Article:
Clinton’s construction as ‘father of Chelsea’ persisted throughout his first term. The president’s forceful request that the media leave his daughter alone framed him as a parent whose primary concern – even whilst leading the country – was the welfare of his child. During this period, one story in particular caught the attention of news outlets: Chelsea, taken ill at school, asked the nurse to call her father, as her mother was likely too busy. Though perhaps more helpfully read as a broadside at Hillary Rodham Clinton and her role within the White House, the story does illuminate a persistent image of Clinton as a reliable, involved dad.
It is the potential for rehabilitation embedded in these images of fatherhood, however, that is particularly striking in the case of Clinton. ‘Father of Chelsea’ was one thing, but Clinton had an arguably bigger task on his hands: to convince the electorate that he could function as father of the nation. Hitting his lowest approval ratings in 1993, after Waco, the Democrats lost the House and Senate in 1994. Clinton’s campaign adviser, Dick Morris, has spoken candidly about his advice to the president in the build-up to the 1996 elections, urging Clinton to rethink his image and harness fatherhood once again, this time in a more symbolic sense.
Robin Lakoff has discussed the desire of the American electorate to see the president as a father figure, suggesting that “underneath, we want a daddy, a king, a god, a hero”, and Morris drew on this desire in his campaign strategy. He traces the necessary evolution of Clinton from “son” (of Arkansas), to “buddy” (the down-to-earth president who was not above a beer and a cook-out), to “father”, structuring the campaign around an image of “building a bridge” to the future. Clinton was reconstructed as a leader taking his people into the 21st century, a symbolic father shepherding the nation into the new millennium and beyond. His campaign rhetoric reflected this paternal feeling. In advertisements, he stated that his job as president was to “take care of the American people”, and in the 1996 campaign film, Between Hope and History, Clinton aligns himself with Abraham Lincoln, a departure from his preferred image of comparison, JFK, trading idealised youth for fatherly wisdom.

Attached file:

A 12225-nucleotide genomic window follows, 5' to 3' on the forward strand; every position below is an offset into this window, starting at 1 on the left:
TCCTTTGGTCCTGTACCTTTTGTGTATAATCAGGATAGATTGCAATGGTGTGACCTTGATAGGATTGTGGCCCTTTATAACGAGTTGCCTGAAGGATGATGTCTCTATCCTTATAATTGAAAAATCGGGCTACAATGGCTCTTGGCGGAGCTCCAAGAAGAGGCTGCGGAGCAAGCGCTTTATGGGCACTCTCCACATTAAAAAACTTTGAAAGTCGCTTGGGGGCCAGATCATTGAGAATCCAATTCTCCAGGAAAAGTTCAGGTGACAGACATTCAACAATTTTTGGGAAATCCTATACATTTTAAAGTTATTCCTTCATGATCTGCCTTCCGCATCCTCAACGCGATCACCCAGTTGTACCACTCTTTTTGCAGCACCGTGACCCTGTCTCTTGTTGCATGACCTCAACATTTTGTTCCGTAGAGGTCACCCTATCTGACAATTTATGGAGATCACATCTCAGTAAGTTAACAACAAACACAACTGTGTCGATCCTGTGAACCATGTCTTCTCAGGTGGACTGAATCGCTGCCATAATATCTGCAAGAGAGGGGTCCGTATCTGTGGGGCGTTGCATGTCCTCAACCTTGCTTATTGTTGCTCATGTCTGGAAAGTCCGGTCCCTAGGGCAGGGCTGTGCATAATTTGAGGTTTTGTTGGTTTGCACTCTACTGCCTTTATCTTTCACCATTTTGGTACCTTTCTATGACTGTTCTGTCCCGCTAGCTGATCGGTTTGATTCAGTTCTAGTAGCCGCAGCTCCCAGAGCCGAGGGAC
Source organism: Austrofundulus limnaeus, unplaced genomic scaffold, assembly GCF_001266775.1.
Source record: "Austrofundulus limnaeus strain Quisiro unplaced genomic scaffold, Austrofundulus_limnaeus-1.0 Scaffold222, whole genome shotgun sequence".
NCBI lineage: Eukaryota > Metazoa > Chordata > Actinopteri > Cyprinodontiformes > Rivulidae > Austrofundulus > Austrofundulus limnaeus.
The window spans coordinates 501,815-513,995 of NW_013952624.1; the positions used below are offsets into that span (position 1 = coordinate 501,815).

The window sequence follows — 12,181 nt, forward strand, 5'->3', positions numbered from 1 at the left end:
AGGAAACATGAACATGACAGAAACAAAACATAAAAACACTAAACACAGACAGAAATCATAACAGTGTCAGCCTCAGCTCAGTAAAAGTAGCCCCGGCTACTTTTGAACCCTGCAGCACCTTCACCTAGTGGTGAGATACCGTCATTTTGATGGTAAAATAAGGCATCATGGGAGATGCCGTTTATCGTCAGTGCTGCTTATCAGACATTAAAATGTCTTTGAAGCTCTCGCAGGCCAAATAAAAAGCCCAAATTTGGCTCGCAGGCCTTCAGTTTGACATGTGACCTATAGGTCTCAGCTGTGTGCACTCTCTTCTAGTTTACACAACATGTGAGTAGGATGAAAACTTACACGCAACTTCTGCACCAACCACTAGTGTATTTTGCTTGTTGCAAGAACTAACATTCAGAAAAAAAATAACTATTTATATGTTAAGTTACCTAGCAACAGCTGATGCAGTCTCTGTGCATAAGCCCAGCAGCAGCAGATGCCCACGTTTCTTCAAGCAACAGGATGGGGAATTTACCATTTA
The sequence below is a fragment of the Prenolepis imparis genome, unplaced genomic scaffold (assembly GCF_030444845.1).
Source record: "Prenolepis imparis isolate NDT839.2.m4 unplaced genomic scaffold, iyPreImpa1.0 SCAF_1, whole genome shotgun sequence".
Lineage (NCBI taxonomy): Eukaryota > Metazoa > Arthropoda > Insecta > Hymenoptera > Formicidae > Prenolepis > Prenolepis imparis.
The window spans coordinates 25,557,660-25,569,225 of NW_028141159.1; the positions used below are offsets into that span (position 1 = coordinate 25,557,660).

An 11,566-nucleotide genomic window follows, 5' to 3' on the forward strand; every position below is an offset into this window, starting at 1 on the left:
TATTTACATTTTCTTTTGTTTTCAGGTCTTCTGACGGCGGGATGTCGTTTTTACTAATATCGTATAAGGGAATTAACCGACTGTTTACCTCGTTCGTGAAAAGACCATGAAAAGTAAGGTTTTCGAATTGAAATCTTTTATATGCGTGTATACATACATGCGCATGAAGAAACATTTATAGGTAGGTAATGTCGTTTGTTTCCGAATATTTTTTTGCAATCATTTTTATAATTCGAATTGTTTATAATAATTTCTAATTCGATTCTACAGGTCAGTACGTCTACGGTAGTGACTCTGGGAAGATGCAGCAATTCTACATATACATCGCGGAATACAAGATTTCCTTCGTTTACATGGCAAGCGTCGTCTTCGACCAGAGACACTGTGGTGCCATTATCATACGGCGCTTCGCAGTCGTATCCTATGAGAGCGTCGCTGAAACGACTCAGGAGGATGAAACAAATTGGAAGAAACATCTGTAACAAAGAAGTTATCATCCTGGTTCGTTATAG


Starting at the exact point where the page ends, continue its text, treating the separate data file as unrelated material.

Clinton’s position as national father was, perhaps irretrievably, rocked by the Lewinsky scandal and the ensuing impeachment proceedings. Yet as the revelations surfaced, the redemptive potential of fatherhood once again became clear. The now-famous photograph of Chelsea holding both her parents’ hands as they cross the White House Lawn in 1998 is credited with presenting a united image of the family during a particularly difficult moment on the public stage. It is telling that, once more, it is Clinton’s status as father that has the power to rehabilitate him, and it was during this period that he garnered his highest approval ratings of his entire presidency.
Clinton has often been described as a president of contradictions, an image only heightened by his position as a leader bridging the gap between the 20th and 21st centuries. Wrapped up within his public image is one particular contradiction: Clinton as son, or child, versus Clinton as father. Certainly, his construction as father is not without ambiguity. Yet the persistent return to the paternal image illustrates its potency for Clinton as a tool for survival and for rehabilitation, both in personal and political terms. In accepting his Father of the Year award, Clinton recalls telling his daughter “as long as you’re in this house, being President is my second most important job.” In an era when fatherhood was increasingly advocated as a source of meaning for many American men, the President himself was keenly aware of the power of the paternal.